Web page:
Candidates take digs at Iveson over infrastructure woes at Edmonton mayoral forum

The rule at a mayoral forum Tuesday night was no debating, but a couple of candidates took aim at incumbent Don Iveson and told the crowd why they should be Edmonton’s next mayor.

'We discourage personal attacks in the forum,' says moderator. 'Would you like to rephrase your remarks?'

Incumbent Don Iveson next to mayoral candidate Carla Frost, who exchanged heated remarks with another candidate at a forum last week. (CBC)

No debating. That was the rule at a mayoral forum Tuesday night, where 13 candidates were invited to tell the public why they should be Edmonton's next mayor.

Ten candidates and one candidate agent showed up at the forum and were expected to be civil and "respectful" while answering questions from the audience, moderator Dave Robertson told the participants.

But at least two candidates took digs at incumbent mayor Don Iveson.

About halfway through the three-hour question-and-answer marathon, Robertson cut off Neil Stephens who was taking aim at Iveson on how the city has dealt with infrastructure projects.

"Don's been on council for 10 years, some of the things he wants you to think he's going to fix tomorrow, he should have fixed yesterday," Stephens said.

"We discourage personal attacks in the forum," Robertson said. "Would you like to rephrase your remarks?"

"No, leave it as it is," Stephens responded.

Several recent projects in Edmonton, such as the Metro LRT and the Walterdale Bridge, were delayed by years.

"No one's more frustrated than us at city hall," Iveson told the crowd of about 300 people.

He said attempts to hold contractors accountable were not effective until council made changes with staff and contractors five years ago.

"I'm fully confident that projects coming online two, three, four years from now that we started will be better," Iveson insisted. "We are fixing it."

"Mr. Mayor, haven't you been on council for the last 12 years? I don't understand why you haven't fixed it earlier," responded candidate Mike Butler. 
Candidate and businessman Neil Stephens says the city is doing a poor job at handling taxpayers' money. (CBC)

Bouchier and Koziak no-shows

Accountability and transparency were raised by several candidates, with many vowing to have Edmontonians more involved in the city's decision-making process.

"City projects will be on time and on budget. Details of these situations will be made public," Steven Shewchuk said.

Fahad Mughal, a former employee at the city, said he knows where inefficiencies are and wants the city to be more accountable.

Absent were Taz Bouchier and Don Koziak.

Koziak made headlines last week when he suggested the city revisit the smoking ban in public buildings.

Tuesday's forum, the second ahead of the Oct. 16 election, was much more civil than the first on Sept. 26.

That forum started with a clash between Carla Frost and Rob Ligertwood, when Frost was caught on tape saying, "If you don't apologize to me, I'm going to knock you out," in response to Ligertwood allegedly calling her "sweetie."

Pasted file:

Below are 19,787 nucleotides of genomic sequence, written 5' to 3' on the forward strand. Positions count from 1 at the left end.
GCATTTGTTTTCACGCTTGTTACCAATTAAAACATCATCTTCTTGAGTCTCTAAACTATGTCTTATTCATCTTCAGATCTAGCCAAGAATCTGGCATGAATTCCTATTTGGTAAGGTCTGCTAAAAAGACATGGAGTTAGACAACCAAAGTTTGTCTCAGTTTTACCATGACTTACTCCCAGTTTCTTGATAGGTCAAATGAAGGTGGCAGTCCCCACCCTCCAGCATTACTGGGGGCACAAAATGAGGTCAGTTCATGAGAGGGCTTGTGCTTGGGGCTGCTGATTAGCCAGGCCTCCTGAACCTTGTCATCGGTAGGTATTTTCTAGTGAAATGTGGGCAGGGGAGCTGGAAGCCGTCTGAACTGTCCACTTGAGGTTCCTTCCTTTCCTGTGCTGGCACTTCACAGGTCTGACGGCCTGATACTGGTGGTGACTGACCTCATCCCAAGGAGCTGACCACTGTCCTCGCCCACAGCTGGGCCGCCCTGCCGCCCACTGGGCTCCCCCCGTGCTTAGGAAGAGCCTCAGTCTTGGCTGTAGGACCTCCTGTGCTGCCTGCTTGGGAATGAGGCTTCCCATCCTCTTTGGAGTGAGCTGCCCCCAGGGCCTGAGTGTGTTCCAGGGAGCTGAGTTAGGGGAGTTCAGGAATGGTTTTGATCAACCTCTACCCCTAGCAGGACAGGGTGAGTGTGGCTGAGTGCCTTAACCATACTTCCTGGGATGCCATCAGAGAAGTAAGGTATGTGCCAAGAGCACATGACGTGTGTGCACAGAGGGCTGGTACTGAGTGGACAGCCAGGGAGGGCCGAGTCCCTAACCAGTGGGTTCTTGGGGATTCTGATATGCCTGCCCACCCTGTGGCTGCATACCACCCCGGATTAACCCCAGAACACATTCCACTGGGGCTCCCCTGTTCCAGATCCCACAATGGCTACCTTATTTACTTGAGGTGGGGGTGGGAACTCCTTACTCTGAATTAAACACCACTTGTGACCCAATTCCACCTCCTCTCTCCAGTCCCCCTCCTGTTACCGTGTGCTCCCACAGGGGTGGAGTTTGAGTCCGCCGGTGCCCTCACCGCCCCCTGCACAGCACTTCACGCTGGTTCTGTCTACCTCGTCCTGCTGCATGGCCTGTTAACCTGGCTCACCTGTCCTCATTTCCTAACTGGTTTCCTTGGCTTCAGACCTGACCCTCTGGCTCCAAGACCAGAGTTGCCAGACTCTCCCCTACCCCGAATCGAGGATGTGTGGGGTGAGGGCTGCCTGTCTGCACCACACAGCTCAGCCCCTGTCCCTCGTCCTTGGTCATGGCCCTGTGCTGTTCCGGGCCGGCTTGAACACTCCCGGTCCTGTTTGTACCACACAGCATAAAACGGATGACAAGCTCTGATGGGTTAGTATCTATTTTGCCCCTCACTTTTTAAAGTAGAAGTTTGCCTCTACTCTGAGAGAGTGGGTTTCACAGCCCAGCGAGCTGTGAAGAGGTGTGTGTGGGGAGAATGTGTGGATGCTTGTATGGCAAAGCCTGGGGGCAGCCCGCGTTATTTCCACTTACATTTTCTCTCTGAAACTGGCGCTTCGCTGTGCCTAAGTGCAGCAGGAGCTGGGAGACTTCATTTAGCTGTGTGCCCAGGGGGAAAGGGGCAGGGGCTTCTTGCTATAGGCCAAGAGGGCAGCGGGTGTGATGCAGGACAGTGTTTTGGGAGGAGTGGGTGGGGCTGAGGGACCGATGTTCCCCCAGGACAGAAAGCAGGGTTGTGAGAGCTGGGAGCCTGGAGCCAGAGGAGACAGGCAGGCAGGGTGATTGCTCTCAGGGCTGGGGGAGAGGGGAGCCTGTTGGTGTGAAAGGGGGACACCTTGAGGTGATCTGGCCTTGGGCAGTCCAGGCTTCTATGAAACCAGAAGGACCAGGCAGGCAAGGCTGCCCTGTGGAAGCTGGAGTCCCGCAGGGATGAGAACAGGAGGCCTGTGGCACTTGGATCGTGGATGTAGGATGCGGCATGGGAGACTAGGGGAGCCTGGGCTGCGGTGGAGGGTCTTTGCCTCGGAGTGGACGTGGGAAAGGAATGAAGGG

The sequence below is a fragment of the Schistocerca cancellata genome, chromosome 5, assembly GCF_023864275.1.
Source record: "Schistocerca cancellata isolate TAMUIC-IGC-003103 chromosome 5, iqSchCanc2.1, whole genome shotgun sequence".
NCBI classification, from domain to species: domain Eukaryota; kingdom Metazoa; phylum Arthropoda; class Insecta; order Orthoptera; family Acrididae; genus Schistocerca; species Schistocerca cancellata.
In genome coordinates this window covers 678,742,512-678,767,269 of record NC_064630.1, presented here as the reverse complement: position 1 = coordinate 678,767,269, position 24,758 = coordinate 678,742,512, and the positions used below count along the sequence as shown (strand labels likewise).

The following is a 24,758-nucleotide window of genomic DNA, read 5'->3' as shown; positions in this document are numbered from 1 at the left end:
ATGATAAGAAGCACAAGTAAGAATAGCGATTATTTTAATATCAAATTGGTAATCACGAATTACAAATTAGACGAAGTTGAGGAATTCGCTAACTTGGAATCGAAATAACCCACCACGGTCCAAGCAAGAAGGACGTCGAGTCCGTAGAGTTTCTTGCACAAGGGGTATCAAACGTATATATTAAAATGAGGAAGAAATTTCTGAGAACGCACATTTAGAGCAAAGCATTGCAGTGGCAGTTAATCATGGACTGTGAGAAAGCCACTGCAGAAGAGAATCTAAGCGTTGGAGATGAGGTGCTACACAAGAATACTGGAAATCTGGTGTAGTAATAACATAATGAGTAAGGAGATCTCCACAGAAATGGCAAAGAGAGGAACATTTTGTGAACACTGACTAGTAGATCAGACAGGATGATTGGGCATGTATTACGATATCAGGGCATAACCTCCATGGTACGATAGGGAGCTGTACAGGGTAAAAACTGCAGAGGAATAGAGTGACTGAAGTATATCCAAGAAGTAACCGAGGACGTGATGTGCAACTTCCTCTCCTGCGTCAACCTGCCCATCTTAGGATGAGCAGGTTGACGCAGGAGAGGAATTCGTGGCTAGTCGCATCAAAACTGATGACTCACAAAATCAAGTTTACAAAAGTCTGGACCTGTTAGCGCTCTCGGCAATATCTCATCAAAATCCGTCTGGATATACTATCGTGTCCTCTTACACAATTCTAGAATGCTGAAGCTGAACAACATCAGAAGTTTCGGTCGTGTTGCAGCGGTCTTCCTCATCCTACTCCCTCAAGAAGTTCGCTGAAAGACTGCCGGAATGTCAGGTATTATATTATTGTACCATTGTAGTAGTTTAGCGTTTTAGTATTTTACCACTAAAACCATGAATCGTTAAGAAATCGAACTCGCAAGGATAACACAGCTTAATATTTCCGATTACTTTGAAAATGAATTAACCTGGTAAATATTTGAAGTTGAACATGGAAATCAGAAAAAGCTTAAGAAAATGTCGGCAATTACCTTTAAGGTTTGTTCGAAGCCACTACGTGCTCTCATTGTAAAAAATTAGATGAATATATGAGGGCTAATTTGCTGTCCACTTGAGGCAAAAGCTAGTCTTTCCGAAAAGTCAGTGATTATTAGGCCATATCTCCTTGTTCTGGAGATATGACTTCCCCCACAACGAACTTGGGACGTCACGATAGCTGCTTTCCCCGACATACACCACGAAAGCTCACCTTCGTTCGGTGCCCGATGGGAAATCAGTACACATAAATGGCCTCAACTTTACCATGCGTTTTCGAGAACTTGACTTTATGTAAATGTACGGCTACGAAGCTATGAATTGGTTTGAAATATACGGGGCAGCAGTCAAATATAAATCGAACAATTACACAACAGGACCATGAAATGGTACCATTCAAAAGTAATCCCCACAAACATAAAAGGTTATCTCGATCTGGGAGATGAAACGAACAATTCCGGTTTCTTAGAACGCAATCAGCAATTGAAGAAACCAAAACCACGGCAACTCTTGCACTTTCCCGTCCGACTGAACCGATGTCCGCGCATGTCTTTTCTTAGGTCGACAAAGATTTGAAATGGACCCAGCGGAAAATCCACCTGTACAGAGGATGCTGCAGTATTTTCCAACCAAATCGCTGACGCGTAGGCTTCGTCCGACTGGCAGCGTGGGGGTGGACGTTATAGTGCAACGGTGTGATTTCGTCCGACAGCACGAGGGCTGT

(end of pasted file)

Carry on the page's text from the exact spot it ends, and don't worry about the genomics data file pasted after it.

No threats were heard this time, but Frost — the only woman at the forum and one of only two women running for mayor — joked in her opening statement that she's worked with many men over the years.

"They know me, they love me," she said. "My heart is open, so go ahead — call me sweetie." 

Infill an issue

Frost threw a fair amount of colour into the discussions with comments on issues like infill housing.

"I call it the sardine house," she said in reference to infill housing. "I don't approve of sardines."

The majority of candidates said they would put a moratorium on lot splitting and infill. 
Mike Butler, who's run for council in the past, says Don Iveson should have fixed infrastructure problems earlier. (CBC)

"When an infill home is so expensive that most of the people can't afford it, why do we have infill?" Mughal said.

Instead of suggesting specific policies on ways to improve the city, the candidates spent most of their brief responses complaining about past decisions. 

Bike lanes and transportation

Candidates were asked what they would do about the environment, what they think about racism in Edmonton, building a high-speed train from Edmonton to Calgary and the much-debated downtown bike lanes.

Many candidates said the bike lanes were a waste in a winter city.

"It doesn't make sense," Butler said "Let's make separate corridors."

Butler has run for council, provincial and federal politics before. He's campaigning on freezing property taxes and encouraging responsible building in the city.
10 candidates and one agent for a mayoral candidate spoke to an audience of about 300 people at Harry Ainlay High School Tuesday night. (CBC)

Iveson defended the lanes, saying similar approaches are used in other winter cities like Winnipeg.

"They are business-friendly," he said. "[The system] decongests our roads overall downtown."

Iveson said since the lanes opened in the summer, the city has seen a fourfold increase in people cycling from 1,000 to 4,000 cyclists.

"That is several thousand people who are not driving," he said.

Iveson's closing comments focused on the future of the city.

"The momentum is undeniable," he said. "We have to build like a city of a million people, cause that's just around the corner."

There will be a third mayoral forum on Wednesday, Oct. 11 ahead of voting on October 16.